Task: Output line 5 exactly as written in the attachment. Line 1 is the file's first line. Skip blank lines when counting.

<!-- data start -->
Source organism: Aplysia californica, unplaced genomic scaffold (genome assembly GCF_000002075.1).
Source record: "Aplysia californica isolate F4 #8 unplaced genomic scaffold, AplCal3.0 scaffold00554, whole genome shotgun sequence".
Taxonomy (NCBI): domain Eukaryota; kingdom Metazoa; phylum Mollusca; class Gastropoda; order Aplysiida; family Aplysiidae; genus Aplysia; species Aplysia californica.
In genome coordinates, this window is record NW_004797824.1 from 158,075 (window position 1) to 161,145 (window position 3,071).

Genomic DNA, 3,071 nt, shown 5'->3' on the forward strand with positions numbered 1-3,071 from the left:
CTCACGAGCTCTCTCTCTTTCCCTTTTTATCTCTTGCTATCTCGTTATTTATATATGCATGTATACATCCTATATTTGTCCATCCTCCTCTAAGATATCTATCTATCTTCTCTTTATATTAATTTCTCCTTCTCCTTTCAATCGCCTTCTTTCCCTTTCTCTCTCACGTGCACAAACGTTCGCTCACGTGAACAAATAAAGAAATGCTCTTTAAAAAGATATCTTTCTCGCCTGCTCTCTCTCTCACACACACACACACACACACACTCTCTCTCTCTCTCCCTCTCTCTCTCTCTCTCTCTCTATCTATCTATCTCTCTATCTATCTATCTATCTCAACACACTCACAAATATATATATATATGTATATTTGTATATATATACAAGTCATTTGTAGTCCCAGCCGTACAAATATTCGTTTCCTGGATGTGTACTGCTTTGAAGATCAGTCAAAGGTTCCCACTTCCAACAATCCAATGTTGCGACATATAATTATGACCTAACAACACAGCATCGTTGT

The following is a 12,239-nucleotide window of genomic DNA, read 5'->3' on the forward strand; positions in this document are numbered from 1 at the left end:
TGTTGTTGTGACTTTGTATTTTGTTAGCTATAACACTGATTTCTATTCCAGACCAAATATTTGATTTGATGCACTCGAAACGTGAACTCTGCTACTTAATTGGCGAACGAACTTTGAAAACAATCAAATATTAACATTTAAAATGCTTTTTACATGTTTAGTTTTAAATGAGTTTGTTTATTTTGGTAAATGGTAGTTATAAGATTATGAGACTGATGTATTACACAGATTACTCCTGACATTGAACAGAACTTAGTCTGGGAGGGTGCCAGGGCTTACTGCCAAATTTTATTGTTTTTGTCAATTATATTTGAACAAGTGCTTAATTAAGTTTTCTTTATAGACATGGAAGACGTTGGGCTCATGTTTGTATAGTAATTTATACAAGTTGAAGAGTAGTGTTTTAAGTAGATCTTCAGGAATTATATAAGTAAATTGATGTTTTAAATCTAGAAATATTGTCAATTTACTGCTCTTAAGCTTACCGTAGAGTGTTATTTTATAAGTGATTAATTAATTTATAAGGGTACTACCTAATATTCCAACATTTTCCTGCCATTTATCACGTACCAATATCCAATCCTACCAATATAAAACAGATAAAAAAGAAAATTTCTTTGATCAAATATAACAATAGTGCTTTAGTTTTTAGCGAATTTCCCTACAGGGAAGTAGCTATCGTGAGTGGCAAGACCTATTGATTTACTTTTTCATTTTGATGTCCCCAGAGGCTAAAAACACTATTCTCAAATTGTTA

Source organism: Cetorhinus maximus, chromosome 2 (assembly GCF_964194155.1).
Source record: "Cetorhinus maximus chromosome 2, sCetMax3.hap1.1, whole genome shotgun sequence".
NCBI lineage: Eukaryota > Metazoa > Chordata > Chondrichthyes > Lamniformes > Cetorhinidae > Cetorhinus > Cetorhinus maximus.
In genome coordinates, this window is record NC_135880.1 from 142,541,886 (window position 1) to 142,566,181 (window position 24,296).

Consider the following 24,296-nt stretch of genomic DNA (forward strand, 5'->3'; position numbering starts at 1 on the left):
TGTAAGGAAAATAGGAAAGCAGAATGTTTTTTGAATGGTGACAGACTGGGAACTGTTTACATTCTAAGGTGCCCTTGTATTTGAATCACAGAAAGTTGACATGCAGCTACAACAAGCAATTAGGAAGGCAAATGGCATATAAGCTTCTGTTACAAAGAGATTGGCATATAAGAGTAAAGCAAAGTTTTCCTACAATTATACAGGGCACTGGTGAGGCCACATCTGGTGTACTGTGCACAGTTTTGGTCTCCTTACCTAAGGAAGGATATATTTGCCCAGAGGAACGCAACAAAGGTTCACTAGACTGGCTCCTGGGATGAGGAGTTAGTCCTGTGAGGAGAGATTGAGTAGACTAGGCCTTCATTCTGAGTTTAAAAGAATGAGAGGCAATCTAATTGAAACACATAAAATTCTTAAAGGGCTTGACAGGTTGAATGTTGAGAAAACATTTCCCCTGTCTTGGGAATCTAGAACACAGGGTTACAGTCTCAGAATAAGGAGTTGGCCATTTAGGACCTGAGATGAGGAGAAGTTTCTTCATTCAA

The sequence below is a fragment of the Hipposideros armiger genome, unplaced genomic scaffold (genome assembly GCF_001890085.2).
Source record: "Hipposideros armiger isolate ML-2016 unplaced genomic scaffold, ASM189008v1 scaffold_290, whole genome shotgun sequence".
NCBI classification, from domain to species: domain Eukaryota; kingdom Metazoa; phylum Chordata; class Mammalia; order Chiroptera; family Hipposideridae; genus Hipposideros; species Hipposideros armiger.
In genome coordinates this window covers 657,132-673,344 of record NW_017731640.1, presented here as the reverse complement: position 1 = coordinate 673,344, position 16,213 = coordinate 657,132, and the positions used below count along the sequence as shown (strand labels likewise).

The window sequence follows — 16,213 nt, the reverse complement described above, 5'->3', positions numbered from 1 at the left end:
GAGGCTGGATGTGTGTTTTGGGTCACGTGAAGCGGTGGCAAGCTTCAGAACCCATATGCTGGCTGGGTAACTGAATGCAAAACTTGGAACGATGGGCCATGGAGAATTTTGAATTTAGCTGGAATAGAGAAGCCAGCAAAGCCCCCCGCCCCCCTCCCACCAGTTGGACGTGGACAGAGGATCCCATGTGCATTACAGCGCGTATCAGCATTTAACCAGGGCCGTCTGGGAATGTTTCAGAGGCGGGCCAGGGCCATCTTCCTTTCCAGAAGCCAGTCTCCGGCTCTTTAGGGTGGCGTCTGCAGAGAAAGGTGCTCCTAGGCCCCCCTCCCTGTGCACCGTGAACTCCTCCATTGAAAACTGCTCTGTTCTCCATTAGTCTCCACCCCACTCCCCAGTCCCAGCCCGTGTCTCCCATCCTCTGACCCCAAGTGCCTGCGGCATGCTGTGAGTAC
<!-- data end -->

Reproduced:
Genomic DNA, 3,071 nt, shown 5'->3' on the forward strand with positions numbered 1-3,071 from the left: